Brooklyn’s Turkuaz — Dave Brandwein (guitar and vocals), Taylor Shell(bass), Craig Brodhead (guitar and synths), Michelangelo Carubba (drums),Greg Sanderson (sax), Josh Schwartz (sax and vocals), Chris Brouwers(trumpet and keys), Sammi Garett (vocals and tambourine), and Shira Elias(vocals) — released their second full-length, Digitonium, last fall to a fair amount of love from critics and fans alike. And the fun-loving funk army keeps it local this week with three shows at Brooklyn Bowl on Thursday,Friday, and Saturday. Ahead of their arrival, the band checked in withKnockdown Alley about all things Brooklyn.

You’ve got a three-night run coming up at Brooklyn Bowl. What are some highlights of playing here in the past?
Dave Brandwein: We’ve had some really special shows at Brooklyn Bowl. We opened for the Funky Meters there years ago. And since then, we’ve done two monthly residencies. At the end of one of them we did Joe Cocker’s Mad Dogs and Englishmen with our friends from Dopapod. That was a good night!

Josh Schwartz: I mean, Joe Cocker’s Woodstock performance of “With a Little Help From My Friends” changed the course of my life through the television screen when I was a wee lad. Getting to channel his soul for a whole set at my favorite venue was a dream come true for me.

And what are you most looking forward to upon returning?

 Getting set up and comfortable Thursday afternoon and then not having to load in or out until Saturday night.
Shira Elias: Hometown plays are the best. All your friends come, you know the lay of the land, and it just feels like … home (obviously).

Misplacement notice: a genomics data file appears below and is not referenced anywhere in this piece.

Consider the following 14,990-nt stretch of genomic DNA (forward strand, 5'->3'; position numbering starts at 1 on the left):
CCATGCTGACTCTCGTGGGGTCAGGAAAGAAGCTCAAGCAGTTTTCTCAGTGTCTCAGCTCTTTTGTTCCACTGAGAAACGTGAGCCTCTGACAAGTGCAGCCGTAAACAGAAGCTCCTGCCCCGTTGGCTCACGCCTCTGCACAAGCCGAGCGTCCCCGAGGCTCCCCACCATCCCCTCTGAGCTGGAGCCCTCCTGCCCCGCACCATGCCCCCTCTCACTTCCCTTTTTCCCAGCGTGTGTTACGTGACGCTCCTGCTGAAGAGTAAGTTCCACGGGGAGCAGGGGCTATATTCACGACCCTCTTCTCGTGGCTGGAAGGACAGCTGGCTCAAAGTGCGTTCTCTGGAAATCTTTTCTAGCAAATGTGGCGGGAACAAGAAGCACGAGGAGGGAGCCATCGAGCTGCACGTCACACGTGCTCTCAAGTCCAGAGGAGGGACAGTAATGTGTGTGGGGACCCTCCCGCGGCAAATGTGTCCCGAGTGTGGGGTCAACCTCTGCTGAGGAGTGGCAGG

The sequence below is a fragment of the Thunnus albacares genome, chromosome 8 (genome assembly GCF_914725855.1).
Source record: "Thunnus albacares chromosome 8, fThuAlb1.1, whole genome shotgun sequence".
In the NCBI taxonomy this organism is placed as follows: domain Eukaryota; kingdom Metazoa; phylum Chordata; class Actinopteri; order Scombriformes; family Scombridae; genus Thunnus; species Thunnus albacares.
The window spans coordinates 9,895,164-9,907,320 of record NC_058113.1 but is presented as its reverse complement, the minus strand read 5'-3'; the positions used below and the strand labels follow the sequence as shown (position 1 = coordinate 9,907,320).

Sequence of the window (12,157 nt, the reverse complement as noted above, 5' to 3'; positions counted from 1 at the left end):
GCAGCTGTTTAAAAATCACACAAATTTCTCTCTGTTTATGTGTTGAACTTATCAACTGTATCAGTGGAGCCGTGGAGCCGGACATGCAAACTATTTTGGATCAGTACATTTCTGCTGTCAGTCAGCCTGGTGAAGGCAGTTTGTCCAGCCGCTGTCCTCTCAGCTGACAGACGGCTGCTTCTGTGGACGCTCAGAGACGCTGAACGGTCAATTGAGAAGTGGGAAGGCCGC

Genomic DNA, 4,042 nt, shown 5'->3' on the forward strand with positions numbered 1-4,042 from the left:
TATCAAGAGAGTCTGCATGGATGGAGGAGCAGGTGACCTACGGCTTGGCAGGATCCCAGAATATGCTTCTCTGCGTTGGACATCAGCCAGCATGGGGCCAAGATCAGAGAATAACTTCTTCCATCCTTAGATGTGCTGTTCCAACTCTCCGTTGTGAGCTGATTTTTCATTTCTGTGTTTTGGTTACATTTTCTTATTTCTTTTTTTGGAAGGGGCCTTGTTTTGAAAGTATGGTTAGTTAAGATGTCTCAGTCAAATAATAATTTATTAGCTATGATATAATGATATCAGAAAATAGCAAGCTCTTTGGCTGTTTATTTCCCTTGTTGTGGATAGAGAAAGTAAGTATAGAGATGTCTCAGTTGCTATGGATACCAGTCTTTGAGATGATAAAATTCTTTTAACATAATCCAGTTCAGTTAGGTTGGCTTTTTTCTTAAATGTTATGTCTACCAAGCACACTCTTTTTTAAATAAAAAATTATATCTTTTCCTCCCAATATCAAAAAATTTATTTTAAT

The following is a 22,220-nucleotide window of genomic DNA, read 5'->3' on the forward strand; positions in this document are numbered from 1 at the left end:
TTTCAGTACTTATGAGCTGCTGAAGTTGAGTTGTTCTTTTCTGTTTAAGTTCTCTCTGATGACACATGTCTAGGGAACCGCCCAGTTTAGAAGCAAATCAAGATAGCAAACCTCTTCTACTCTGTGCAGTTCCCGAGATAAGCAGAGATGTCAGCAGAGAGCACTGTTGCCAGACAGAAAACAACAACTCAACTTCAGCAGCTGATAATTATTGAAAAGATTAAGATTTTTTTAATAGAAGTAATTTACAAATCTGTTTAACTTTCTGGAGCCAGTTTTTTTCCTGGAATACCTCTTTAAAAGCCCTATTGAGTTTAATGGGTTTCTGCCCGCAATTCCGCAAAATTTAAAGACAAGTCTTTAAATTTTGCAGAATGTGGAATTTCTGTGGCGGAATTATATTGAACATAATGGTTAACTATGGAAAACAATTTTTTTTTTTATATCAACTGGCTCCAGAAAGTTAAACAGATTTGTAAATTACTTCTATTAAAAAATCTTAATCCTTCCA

Sammi Garett: And most of our friends and family haven’t seen our new Digitionium stuff, so I am excited for them to hear it live.
Dave: We’re also doing a tribute to the Band on Friday.

Michelangelo Carubba: And the special sit-ins we have planned are really exciting, looking forward to making some funky decisions onstage.

What’s your favorite thing to eat at Brooklyn Bowl?
Shira: Hm … the fried chicken would be a bit predictable, wouldn’t it? I had these dope fried artichokes last time with a super yummy aioli.
Sammi: But man, those knishes!!
Josh: The knish is absurd.
Dave: Knish
Michelangelo: Whiskey

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Credible bios are supposed to be objective and not full of superlatives and hyperbole, but it’s hard to avoid gushing when the subject is a funk army of multi-instrumentals and singers that is part freight train and part tyrannosaurus rex, who—even on an off night—can blow away a room on the basis of sheer physics alone. That’s one way to describe Turkuaz, but it doesn’t address the music. In this regard, as with any band, influences are everything. One cannot escape them as one seeks to carve out a unique sound for themselves. Still, there are so many benefits to having Sly & The Family Stone, Rick James, Parliament and Bohannon in your record collection. With this as the basis for a recipe, Turkuaz adds healthy doses of jittery, world-pop-power groove—reminiscent of Remain In Light era Talking Heads—and a passion for Motown and R&B, resulting in a refreshing twist on the funk idiom. Turkuaz certainly does have sheer size in their favor, but when broken down into the basic components, each stands out on their own. Founders Dave Brandwein and Taylor Shell had the cream of the crop to choose from at Berklee, but making it happen as a large touring ensemble takes more than chops: it takes the right blend of personalities. When Turkuaz takes the stage, the chemistry is clear. The special combination of elements—singers in sequined dresses, guys in tails (or sometimes all of them in jumpsuits or other complimentary outfits) horns, keys, guitars, amps and drums and smiles all around… well, it’s easy to get caught up in the explosive auditory and visual circus and find oneself dancing. Despite all of the gear and people on stage, it becomes clear that it is not the size that matters here: it is the performance.